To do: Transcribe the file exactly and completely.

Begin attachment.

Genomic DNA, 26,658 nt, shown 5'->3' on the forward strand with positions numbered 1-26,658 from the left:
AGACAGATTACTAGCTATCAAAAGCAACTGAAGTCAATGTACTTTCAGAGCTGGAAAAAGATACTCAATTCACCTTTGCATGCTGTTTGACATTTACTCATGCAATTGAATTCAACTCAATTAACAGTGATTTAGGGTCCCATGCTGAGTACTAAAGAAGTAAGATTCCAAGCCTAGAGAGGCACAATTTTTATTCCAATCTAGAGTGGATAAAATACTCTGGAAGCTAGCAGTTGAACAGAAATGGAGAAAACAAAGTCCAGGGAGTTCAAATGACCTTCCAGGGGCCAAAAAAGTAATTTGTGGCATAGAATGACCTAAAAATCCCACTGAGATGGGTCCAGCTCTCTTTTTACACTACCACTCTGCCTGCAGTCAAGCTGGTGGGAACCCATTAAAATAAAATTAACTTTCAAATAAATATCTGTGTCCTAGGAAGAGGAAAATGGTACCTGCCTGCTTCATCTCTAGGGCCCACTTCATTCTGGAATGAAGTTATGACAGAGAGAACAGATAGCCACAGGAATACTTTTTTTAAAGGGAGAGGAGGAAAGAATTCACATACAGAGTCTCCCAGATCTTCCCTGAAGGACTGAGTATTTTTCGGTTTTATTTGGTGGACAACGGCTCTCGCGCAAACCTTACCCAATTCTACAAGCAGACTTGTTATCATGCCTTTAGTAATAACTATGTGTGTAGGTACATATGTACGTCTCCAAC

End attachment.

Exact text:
Genomic DNA, 26,658 nt, shown 5'->3' on the forward strand with positions numbered 1-26,658 from the left:
AGACAGATTACTAGCTATCAAAAGCAACTGAAGTCAATGTACTTTCAGAGCTGGAAAAAGATACTCAATTCACCTTTGCATGCTGTTTGACATTTACTCATGCAATTGAATTCAACTCAATTAACAGTGATTTAGGGTCCCATGCTGAGTACTAAAGAAGTAAGATTCCAAGCCTAGAGAGGCACAATTTTTATTCCAATCTAGAGTGGATAAAATACTCTGGAAGCTAGCAGTTGAACAGAAATGGAGAAAACAAAGTCCAGGGAGTTCAAATGACCTTCCAGGGGCCAAAAAAGTAATTTGTGGCATAGAATGACCTAAAAATCCCACTGAGATGGGTCCAGCTCTCTTTTTACACTACCACTCTGCCTGCAGTCAAGCTGGTGGGAACCCATTAAAATAAAATTAACTTTCAAATAAATATCTGTGTCCTAGGAAGAGGAAAATGGTACCTGCCTGCTTCATCTCTAGGGCCCACTTCATTCTGGAATGAAGTTATGACAGAGAGAACAGATAGCCACAGGAATACTTTTTTTAAAGGGAGAGGAGGAAAGAATTCACATACAGAGTCTCCCAGATCTTCCCTGAAGGACTGAGTATTTTTCGGTTTTATTTGGTGGACAACGGCTCTCGCGCAAACCTTACCCAATTCTACAAGCAGACTTGTTATCATGCCTTTAGTAATAACTATGTGTGTAGGTACATATGTACGTCTCCAAC